Stress gives reef fish wonky ears
Sydney, April 28 : A new Australian study has suggested that reef fish, which are stressing about environmental changes, are creating irregular offspring that have wonky ears.
According to a report by ABC News, the study shows a clear link between mothers producing the stress hormone cortisol, and the development of asymmetrical ears in the offspring of the common coral reef fish, Pomacentrus amboinensis.
Most animals produce the hormone cortisol as a response to stress. Reef fish typically produce it in response to an encounter with a predator.
"Cortisol is needed for development," said study lead author Dr Monica Gagliano of James Cook University in Townsville.
But, the researchers found that if cortisol is produced in excess, it can have harmful effects on the development of the embryo.
For the research, the researchers bathed reef eggs in different concentrations of cortisol.
According to Gagliano, who is also a research fellow with the Australian Institute of Marine Science, the levels chosen were based on the amount of cortisol that eggs would be exposed to in calm and stressful reef environments.
The researchers then viewed the embryos under a microscope as they grew, focusing on the development of the ear bones.
Gagliano said that the "ears of the babies are essential. They need to have their ears working, so they can hear the sound of the reef."
After the fish hatch, they must find the reef in order to fully develop and eventually reproduce.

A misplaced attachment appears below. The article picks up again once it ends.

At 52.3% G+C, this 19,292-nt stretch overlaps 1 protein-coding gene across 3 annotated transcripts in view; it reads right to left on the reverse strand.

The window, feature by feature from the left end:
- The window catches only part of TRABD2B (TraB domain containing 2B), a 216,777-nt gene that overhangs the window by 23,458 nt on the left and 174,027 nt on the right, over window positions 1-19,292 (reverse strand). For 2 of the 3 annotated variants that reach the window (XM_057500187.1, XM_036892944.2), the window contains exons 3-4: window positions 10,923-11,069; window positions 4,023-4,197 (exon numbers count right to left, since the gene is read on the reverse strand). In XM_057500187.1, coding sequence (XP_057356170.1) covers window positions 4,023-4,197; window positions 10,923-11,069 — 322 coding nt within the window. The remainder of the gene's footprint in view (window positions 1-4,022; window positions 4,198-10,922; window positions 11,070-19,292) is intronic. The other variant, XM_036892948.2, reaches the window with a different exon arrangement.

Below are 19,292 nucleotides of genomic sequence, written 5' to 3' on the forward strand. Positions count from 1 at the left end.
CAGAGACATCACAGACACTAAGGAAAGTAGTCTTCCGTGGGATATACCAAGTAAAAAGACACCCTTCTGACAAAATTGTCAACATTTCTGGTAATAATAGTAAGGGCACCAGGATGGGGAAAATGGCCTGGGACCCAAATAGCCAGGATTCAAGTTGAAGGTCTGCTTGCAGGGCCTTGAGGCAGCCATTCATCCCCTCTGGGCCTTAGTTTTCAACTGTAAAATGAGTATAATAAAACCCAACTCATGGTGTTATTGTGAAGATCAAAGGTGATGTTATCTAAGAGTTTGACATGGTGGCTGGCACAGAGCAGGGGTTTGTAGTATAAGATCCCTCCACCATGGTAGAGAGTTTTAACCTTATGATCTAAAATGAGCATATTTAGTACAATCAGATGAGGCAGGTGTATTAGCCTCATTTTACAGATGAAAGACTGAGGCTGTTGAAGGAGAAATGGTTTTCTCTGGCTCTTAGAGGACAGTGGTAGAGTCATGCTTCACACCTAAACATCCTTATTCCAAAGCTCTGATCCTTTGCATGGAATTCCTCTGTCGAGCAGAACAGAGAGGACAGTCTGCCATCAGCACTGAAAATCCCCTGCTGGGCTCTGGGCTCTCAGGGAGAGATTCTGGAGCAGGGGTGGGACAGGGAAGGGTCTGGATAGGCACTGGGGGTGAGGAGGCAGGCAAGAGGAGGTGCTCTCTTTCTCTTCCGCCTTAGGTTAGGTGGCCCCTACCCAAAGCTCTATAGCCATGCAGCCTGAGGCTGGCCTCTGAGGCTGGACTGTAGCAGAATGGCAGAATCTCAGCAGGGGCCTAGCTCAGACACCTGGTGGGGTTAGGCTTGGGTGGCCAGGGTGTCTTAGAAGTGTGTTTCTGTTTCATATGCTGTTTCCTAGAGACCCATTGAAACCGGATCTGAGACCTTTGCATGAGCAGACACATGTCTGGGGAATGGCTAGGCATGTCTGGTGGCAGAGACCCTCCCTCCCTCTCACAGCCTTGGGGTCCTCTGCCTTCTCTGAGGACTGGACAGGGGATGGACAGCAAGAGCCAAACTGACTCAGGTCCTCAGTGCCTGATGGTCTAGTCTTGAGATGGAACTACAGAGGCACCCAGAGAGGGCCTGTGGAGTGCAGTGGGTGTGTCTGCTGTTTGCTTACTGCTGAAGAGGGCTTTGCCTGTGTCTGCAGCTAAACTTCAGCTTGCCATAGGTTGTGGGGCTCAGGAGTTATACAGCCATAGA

The researchers found that embryos exposed to high doses of cortisol had a higher proportion of asymmetrical ears.
"The higher the level of cortisol, the more wonky their ears are," said Gagliano.
She said that 59 percent of the embryos exposed to high doses of cortisol developed asymmetrical ears, compared to only 28 percent of the embryos that were exposed to no cortisol.
The study found that hatching success was significantly affected by the level of cortisol the embryos were exposed to.
Only 44 percent of the embryos exposed to high doses of cortisol survived compared with 83 percent of those that were not exposed.
The researchers also found embryos exposed to high doses of cortisol hatch sooner.
"If there are a lot of predators around, mum might get stressed because she is worried she will lose the babies. She will put more cortisol in the babies and they will hatch earlier to avoid the dangerous environment. But then, the fish will pay the cost later," said Gagliano. (ANI)